Nigel Farage did a noble thing yesterday in agreeing to stand down Brexit Party candidates in the 317 seats the Tories won in 2017. Unfortunately, it isn’t sufficient to safeguard Brexit. If he fields candidates in Labour seats, which is his current plan, he could still do enough damage to deprive Boris Johnson of a majority and put Jeremy Corbyn in Number 10.
How so? Take the 317 seats the Conservatives won in 2017. Don’t forget, the Tories are now down to 298 MPs, so they’ll need to win 25 more to secure a working majority of 323. But in reality the party will have to make more gains than that because it won’t hold all of those 298.
How many seats is it likely to lose? I think it’s a safe bet it won’t lose any where the Labour Party were in second place in 2017. But the same cannot be said of those seats where the Lib Dems and the SNP came second. According to my calculations, if there’s a 7.5 per cent swing away from the Tory incumbent in seats where the Lib Dems came second last time, and a 7.5 per cent swing to the SNP in those seats where the SNP came second, the Conservatives will lose 20 seats – ten to the Lib Dems and ten to the SNP.
Factoring in those losses, the Conservatives will therefore have to win 45 seats to gain a working majority. Let’s assume the party wins back all 19 of the seats it has lost since 2017, including Brecon and Radnorshire which is currently held by the Lib Dems. That leaves the party still needing to win 26 seats.
Where are those gains going to come from? (To read more, click here.)
t will come as a surprise to few that 54 per cent of 18-24 year-olds plan to vote Labour in this election, compared to just 13 per cent for the Conservatives, according to YouGov. More intriguing is the striking parallel with data for university lecturers; 56 per cent of the latter support Labour and 11 per cent the Tories. This chilling synergy may have something to do with the fact that over half of young people now go to university.
That our higher education institutions are churning out record numbers of ill-educated, Left-leaning graduates is no secret. But a poll which a few years ago found that 70 per cent of young people have no idea who Mao Tse Tung was spells out how appalling the situation has become.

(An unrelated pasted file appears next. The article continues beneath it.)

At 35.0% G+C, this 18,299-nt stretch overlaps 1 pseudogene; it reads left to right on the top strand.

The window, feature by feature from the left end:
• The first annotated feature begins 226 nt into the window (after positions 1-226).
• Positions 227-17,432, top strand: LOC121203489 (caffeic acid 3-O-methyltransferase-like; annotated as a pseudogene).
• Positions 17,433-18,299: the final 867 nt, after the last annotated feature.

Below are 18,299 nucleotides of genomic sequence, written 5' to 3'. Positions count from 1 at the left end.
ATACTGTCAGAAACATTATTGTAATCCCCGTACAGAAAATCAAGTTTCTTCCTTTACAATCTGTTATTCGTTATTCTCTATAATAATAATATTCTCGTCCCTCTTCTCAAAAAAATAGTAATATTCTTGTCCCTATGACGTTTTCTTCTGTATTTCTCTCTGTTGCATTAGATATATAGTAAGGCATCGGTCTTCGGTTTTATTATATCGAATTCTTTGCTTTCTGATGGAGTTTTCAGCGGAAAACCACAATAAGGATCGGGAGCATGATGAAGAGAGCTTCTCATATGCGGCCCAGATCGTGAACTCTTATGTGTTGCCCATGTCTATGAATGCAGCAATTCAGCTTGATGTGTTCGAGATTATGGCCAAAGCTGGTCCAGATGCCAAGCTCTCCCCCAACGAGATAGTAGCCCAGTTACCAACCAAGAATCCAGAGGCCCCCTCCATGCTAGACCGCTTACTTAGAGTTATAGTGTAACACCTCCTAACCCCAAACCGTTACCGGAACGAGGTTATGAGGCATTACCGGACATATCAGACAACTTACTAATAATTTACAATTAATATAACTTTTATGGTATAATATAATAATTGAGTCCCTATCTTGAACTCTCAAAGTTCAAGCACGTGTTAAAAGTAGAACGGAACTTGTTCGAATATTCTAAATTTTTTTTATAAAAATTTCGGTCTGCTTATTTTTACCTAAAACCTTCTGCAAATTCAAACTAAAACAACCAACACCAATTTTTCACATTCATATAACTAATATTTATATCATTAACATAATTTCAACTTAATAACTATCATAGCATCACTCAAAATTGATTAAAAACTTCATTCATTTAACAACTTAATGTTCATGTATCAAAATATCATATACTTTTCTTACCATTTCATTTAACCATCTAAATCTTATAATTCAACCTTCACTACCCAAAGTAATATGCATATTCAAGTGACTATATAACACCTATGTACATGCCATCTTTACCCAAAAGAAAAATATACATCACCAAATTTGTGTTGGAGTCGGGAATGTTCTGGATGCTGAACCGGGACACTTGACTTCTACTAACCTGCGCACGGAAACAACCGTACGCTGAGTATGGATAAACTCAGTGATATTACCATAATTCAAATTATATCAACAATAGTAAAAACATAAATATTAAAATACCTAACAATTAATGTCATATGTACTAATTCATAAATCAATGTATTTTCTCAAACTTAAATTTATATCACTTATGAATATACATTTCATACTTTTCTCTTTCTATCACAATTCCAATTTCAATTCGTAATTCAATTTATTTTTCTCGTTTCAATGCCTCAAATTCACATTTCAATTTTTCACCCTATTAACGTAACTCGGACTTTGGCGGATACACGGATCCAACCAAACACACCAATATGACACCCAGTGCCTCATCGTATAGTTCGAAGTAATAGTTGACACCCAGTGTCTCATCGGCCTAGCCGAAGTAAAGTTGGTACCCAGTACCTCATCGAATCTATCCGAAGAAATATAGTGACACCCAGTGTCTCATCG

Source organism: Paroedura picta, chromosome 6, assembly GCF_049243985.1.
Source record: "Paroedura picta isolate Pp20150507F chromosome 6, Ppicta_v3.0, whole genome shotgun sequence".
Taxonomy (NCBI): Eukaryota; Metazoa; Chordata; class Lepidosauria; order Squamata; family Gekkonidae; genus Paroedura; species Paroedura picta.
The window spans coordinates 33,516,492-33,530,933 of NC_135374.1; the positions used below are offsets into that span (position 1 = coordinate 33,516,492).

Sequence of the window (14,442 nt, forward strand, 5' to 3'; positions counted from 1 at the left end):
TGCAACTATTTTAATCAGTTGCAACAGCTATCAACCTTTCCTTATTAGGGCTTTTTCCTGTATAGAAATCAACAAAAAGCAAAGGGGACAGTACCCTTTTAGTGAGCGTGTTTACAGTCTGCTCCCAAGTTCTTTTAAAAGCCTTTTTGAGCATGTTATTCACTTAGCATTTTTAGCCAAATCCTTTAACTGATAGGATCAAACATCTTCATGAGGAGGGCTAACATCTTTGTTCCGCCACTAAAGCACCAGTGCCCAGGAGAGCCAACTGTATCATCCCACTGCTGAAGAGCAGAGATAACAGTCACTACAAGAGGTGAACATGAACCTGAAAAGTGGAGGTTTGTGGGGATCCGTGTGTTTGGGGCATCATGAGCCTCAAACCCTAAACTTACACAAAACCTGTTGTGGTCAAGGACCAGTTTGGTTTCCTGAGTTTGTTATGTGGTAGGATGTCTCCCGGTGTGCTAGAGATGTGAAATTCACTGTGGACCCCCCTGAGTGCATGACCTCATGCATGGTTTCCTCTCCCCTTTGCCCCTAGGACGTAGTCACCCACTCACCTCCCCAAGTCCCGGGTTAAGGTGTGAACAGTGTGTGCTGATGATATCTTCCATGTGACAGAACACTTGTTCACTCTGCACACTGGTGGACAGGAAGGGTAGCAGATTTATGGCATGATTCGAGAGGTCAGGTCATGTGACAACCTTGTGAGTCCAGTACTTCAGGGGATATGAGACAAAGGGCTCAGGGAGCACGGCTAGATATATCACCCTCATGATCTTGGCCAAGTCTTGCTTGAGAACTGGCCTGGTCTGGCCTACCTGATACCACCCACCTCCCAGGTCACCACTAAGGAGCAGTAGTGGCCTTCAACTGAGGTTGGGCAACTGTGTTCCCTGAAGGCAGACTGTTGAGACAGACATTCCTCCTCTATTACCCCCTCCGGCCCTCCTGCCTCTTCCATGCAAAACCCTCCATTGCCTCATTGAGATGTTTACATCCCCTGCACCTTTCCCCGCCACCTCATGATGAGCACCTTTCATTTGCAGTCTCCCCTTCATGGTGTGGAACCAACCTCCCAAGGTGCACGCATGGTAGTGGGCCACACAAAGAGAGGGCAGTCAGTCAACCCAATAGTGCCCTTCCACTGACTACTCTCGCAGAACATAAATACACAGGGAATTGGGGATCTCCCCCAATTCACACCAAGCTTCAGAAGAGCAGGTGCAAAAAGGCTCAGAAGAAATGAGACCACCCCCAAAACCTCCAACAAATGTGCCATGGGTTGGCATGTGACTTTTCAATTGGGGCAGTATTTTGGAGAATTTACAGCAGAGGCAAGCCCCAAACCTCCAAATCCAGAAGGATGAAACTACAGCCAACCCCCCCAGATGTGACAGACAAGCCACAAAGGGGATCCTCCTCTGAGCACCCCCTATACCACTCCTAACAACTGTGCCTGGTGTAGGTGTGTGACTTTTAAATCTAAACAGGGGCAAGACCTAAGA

This particular example chimes troublingly with our metropolitan elite’s disgraceful ignorance of Communism’s worst horrors. Last year, Corbyn praised China’s Great Leap Forward in an interview with Andrew Marr – Mao’s policy of forced collectivisation of agriculture caused the deaths of 45 million people.
That the majority of young people would vote for a party led by someone who arguably endorses the policies of the greatest mass murderer in history isn’t the only reason why the massive expansion of the higher education sector was a mistake. According to the Office for National Statistics, 31 per cent of graduates are over-qualified for the jobs they do, which amounts to about a sixth of the entire workforce. The number of vacancies in skilled occupations such as advanced manufacturing is projected to rise to 3.6 million by 2022. (To read more, click here.)
I interviewed Steve Richards at the Battle of Ideas for the Quillette podcast. We talked about the General Election, his newfound passion for performing on stage and his recent book on British Prime Ministers. Click here to listen.
On the face of it, today’s announcement by the Remain Alliance that the Lib Dems, Greens and Plaid Cymru won’t be standing against each other in 60 seats looks like great news for all three parties. But take a closer look and it’s clear that the only winners from this arrangement are the Lib Dems.
Under the arrangement – dubbed “Unite to Remain” – the Lib Dems will be given a clear run in 42 seats, the Greens in nine seats and Plaid in seven. In addition, none of the parties will oppose Dominic Greive, who’s running as an independent in Beaconsfield, or Anna Soubry in Boxtowe and Gavin Shuker in Luton South, both running as Independent Group for Change candidates. Yes, I know that adds up to 61, not 60, but that may be because not all the participants in this scheme can count.